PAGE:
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When the pains in these regions do not cease, either with the discharge of the sputa, nor with alvine evacuations, nor from venesection, purging with medicine, nor a suitable regimen, it is to be held that they will terminate in suppurations. Of empyemata such as are spit up while the sputum is still bilious, are very fatal, whether the bilious portion be expectorated separate, or along with the other; but more especially if the empyema begin to advance after this sputum on the seventh day of the disease. It is to be expected that a person with such an expectoration shall die on the fourteenth day, unless something favorable supervene. The following are favorable symptoms: to support the disease easily, to have free respiration, to be free from pain, to have the sputa readily brought up, the whole body to appear equally warm and soft, to have no thirst, the urine, and faeces, sleep, and sweats to be all favorable, as described before; when all these symptoms concur, the patient certainly will not die; but if some of these be present and some not, he will not survive longer than the fourteenth day. The bad symptoms are the opposite of these, namely, to bear the disease with difficulty, respiration large and dense, the pain not ceasing, the sputum [p. 52]scarcely coughed up, strong thirst, to have the body unequally affected by the febrile heat, the belly and sides intensely hot, the forehead, hands, and feet cold; the urine, and excrements, the sleep, and sweats, all bad, agreeably to the characters described above; if such a combination of symptoms accompany the expectoration, the man will certainly die before the fourteenth day, and either on the ninth or eleventh. Thus then one may conclude regarding this expectoration, that it is very deadly, and that the patient will not survive until the fourteenth day. It is by balancing the concomitant symptoms whether good or bad, that one is to form a prognosis; for thus it will most probably prove to be a true one. Most other suppurations burst, some on the twentieth, some on the thirtieth, some on the fortieth, and some as late as the sixtieth day.1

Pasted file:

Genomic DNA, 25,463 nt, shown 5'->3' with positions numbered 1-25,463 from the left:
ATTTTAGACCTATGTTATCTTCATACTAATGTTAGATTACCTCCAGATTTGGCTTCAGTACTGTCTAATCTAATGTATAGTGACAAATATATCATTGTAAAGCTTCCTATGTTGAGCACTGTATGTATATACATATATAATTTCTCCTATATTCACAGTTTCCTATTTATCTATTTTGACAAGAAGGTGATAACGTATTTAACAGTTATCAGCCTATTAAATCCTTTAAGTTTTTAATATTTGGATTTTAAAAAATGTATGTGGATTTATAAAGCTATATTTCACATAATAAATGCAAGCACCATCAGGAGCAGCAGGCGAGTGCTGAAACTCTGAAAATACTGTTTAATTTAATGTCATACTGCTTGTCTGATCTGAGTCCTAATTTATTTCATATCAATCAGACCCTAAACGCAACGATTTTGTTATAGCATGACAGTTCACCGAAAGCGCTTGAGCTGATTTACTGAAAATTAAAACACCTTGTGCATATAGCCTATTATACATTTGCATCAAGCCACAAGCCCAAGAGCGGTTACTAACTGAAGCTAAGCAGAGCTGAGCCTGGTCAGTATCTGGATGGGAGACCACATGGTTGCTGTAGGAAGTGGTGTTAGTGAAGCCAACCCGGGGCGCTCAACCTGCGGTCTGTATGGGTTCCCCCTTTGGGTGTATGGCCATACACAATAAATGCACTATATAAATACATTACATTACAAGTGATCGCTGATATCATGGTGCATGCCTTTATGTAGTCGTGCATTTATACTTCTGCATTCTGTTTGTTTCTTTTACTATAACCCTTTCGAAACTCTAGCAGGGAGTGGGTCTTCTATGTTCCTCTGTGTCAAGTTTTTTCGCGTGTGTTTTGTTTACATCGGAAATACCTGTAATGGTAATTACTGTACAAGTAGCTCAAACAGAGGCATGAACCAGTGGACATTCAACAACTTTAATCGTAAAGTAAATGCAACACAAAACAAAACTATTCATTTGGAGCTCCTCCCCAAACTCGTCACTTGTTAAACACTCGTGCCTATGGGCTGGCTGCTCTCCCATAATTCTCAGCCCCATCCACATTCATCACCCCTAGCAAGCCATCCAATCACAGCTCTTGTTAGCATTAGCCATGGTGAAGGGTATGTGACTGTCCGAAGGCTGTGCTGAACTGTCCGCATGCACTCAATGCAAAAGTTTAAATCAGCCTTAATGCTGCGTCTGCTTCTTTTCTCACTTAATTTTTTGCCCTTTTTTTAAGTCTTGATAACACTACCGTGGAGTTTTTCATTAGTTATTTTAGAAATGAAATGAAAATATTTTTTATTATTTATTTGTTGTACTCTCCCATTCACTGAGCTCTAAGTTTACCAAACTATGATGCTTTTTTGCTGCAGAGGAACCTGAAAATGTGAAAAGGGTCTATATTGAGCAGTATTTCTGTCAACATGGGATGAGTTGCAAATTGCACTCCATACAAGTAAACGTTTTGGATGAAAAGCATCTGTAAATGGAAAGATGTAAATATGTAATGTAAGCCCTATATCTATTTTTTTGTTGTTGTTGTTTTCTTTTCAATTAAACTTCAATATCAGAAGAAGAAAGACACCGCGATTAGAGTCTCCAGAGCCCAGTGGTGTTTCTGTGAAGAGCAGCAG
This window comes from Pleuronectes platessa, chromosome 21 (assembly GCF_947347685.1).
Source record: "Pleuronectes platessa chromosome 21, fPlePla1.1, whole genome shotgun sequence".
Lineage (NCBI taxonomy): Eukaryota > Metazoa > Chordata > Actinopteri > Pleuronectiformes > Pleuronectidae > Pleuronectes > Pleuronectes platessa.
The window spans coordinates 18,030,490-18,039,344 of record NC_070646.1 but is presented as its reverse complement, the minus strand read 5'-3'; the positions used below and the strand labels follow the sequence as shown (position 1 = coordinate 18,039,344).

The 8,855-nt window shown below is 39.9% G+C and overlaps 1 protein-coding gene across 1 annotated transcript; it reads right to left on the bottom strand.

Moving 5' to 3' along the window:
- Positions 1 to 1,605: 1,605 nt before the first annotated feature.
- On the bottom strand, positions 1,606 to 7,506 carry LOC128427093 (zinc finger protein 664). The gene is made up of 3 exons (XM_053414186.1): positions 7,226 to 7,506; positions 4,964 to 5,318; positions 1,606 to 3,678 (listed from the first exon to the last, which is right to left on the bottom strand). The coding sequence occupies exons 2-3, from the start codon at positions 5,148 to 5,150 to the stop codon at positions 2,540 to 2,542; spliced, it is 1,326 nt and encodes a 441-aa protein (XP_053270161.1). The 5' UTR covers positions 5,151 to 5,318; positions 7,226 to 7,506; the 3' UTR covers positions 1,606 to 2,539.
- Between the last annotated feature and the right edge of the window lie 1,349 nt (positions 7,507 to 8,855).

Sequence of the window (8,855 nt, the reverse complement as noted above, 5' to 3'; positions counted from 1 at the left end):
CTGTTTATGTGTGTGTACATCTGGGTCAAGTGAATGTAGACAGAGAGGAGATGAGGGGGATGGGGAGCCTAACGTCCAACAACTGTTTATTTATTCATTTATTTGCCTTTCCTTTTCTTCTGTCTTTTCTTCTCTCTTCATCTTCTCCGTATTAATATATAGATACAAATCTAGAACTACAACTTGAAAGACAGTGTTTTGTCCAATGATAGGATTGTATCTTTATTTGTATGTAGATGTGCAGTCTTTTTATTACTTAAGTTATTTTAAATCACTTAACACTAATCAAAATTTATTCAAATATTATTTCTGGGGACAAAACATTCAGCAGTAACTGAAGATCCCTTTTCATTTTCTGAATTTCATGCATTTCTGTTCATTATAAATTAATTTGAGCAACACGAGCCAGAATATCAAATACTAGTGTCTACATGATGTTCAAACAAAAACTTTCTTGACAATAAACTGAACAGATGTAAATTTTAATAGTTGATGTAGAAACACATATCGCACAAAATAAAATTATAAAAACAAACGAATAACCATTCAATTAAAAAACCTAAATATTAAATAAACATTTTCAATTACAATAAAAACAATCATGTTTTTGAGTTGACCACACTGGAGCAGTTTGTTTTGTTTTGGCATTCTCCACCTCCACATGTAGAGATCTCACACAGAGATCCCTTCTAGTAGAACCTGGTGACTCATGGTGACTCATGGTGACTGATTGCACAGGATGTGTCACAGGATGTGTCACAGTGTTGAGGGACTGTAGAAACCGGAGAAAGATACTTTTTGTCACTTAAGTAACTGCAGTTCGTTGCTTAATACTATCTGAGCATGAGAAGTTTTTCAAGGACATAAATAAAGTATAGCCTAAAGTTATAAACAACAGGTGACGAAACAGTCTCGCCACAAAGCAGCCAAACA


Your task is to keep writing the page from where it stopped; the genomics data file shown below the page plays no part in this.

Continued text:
1 The observations of Andral have in some measure confirmed the opinion of Hippoc-rates and other authors, ancient and modern, that there are certain days in the duration of the disease in which there is a greater tendency to amelioration. Of ninety-three cases, he found twenty-three give way on the seventh, thirteen on the eleventh, eleven on the fourteenth, and nine on the twentieth days. The recoveries in the remaining cases commenced on twelve out of forty-two non-critical days, as many as eleven being ascribed to the tenth day. Thus the recoveries on critical days averaged as high as four-teen, while those on non-critical scarcely exceeded three." (Dr. C. J. B. Williams on Pneumonia, Cyclop. of Pract. Med., vol. iii., p. 405.) See also Andral, Clin. Med., c. ii., p. 365.

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